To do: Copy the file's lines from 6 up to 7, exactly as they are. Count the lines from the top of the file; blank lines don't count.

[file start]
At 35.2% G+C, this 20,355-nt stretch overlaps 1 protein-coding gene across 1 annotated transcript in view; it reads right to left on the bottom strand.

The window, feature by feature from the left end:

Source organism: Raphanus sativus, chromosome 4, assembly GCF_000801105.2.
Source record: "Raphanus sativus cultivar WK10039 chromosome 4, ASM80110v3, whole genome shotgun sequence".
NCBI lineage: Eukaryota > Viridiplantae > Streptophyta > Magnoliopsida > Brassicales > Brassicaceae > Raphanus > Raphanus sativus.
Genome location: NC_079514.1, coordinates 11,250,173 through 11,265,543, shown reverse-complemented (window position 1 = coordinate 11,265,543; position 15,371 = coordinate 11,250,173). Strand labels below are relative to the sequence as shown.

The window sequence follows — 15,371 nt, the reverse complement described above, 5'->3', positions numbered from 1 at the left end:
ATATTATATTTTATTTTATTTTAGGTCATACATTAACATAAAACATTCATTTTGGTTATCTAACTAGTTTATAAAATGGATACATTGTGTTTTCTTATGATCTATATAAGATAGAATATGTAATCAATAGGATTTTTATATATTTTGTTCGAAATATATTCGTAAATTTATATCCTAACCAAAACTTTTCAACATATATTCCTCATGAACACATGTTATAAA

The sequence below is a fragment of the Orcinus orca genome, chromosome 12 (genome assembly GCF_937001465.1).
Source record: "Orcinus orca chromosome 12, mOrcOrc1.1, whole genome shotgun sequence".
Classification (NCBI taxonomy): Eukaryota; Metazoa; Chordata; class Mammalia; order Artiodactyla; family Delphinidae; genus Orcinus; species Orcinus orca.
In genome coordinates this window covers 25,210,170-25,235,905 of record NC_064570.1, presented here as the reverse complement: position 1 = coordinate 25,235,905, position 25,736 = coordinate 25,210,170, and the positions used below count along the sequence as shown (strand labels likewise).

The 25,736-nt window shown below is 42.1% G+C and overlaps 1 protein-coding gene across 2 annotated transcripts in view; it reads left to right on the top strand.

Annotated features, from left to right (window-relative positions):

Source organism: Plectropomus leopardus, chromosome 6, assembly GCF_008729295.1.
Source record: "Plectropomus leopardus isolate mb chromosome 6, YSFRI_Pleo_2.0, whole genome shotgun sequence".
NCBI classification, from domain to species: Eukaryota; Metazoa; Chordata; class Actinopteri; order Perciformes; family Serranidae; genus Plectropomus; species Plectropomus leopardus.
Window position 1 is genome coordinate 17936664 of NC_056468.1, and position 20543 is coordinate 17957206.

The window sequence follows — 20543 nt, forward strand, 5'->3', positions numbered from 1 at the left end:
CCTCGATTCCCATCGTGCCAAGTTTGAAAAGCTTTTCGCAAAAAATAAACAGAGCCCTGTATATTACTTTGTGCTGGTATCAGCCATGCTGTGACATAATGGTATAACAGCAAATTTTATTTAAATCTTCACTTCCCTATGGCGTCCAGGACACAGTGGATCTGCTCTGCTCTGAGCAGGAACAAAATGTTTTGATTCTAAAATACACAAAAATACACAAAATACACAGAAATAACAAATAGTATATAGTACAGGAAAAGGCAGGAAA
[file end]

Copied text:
Genome location: NC_079514.1, coordinates 11,250,173 through 11,265,543, shown reverse-complemented (window position 1 = coordinate 11,265,543; position 15,371 = coordinate 11,250,173). Strand labels below are relative to the sequence as shown.

The window sequence follows — 15,371 nt, the reverse complement described above, 5'->3', positions numbered from 1 at the left end: